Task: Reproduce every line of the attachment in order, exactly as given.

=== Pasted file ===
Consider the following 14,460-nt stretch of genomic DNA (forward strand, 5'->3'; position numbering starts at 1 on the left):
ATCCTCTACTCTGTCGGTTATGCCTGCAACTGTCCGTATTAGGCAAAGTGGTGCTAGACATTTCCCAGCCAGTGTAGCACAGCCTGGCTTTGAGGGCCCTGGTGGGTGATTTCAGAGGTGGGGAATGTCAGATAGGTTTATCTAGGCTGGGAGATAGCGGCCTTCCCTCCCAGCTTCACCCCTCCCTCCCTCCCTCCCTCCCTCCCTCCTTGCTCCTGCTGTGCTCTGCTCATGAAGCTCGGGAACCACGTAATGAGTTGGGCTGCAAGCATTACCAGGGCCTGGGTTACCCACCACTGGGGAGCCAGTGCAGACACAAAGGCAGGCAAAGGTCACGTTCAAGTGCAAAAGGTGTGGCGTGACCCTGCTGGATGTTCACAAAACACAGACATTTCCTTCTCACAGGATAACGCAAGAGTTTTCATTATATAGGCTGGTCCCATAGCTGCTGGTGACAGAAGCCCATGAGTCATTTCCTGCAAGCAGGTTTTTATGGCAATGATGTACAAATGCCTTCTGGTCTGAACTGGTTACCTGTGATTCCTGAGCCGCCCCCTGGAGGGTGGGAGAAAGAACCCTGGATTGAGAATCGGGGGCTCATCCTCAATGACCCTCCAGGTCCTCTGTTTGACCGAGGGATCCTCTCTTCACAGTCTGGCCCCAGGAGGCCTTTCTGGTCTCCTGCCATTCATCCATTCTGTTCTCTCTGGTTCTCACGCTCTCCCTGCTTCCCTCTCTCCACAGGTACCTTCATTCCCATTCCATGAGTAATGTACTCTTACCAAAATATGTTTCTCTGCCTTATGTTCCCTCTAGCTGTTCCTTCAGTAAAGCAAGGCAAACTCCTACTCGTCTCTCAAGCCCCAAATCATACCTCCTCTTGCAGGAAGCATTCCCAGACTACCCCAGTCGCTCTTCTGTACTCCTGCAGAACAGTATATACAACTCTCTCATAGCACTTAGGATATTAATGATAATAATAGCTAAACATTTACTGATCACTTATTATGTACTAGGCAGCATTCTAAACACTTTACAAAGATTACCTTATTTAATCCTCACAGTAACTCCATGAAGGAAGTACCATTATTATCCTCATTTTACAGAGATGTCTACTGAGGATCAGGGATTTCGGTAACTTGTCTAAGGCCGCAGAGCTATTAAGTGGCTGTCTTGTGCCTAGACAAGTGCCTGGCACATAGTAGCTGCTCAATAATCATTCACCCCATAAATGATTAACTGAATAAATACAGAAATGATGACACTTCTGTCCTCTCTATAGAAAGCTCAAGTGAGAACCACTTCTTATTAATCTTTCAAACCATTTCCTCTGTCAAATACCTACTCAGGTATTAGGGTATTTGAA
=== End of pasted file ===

Consider the following 14,460-nt stretch of genomic DNA (forward strand, 5'->3'; position numbering starts at 1 on the left):
ATCCTCTACTCTGTCGGTTATGCCTGCAACTGTCCGTATTAGGCAAAGTGGTGCTAGACATTTCCCAGCCAGTGTAGCACAGCCTGGCTTTGAGGGCCCTGGTGGGTGATTTCAGAGGTGGGGAATGTCAGATAGGTTTATCTAGGCTGGGAGATAGCGGCCTTCCCTCCCAGCTTCACCCCTCCCTCCCTCCCTCCCTCCCTCCCTCCTTGCTCCTGCTGTGCTCTGCTCATGAAGCTCGGGAACCACGTAATGAGTTGGGCTGCAAGCATTACCAGGGCCTGGGTTACCCACCACTGGGGAGCCAGTGCAGACACAAAGGCAGGCAAAGGTCACGTTCAAGTGCAAAAGGTGTGGCGTGACCCTGCTGGATGTTCACAAAACACAGACATTTCCTTCTCACAGGATAACGCAAGAGTTTTCATTATATAGGCTGGTCCCATAGCTGCTGGTGACAGAAGCCCATGAGTCATTTCCTGCAAGCAGGTTTTTATGGCAATGATGTACAAATGCCTTCTGGTCTGAACTGGTTACCTGTGATTCCTGAGCCGCCCCCTGGAGGGTGGGAGAAAGAACCCTGGATTGAGAATCGGGGGCTCATCCTCAATGACCCTCCAGGTCCTCTGTTTGACCGAGGGATCCTCTCTTCACAGTCTGGCCCCAGGAGGCCTTTCTGGTCTCCTGCCATTCATCCATTCTGTTCTCTCTGGTTCTCACGCTCTCCCTGCTTCCCTCTCTCCACAGGTACCTTCATTCCCATTCCATGAGTAATGTACTCTTACCAAAATATGTTTCTCTGCCTTATGTTCCCTCTAGCTGTTCCTTCAGTAAAGCAAGGCAAACTCCTACTCGTCTCTCAAGCCCCAAATCATACCTCCTCTTGCAGGAAGCATTCCCAGACTACCCCAGTCGCTCTTCTGTACTCCTGCAGAACAGTATATACAACTCTCTCATAGCACTTAGGATATTAATGATAATAATAGCTAAACATTTACTGATCACTTATTATGTACTAGGCAGCATTCTAAACACTTTACAAAGATTACCTTATTTAATCCTCACAGTAACTCCATGAAGGAAGTACCATTATTATCCTCATTTTACAGAGATGTCTACTGAGGATCAGGGATTTCGGTAACTTGTCTAAGGCCGCAGAGCTATTAAGTGGCTGTCTTGTGCCTAGACAAGTGCCTGGCACATAGTAGCTGCTCAATAATCATTCACCCCATAAATGATTAACTGAATAAATACAGAAATGATGACACTTCTGTCCTCTCTATAGAAAGCTCAAGTGAGAACCACTTCTTATTAATCTTTCAAACCATTTCCTCTGTCAAATACCTACTCAGGTATTAGGGTATTTGAA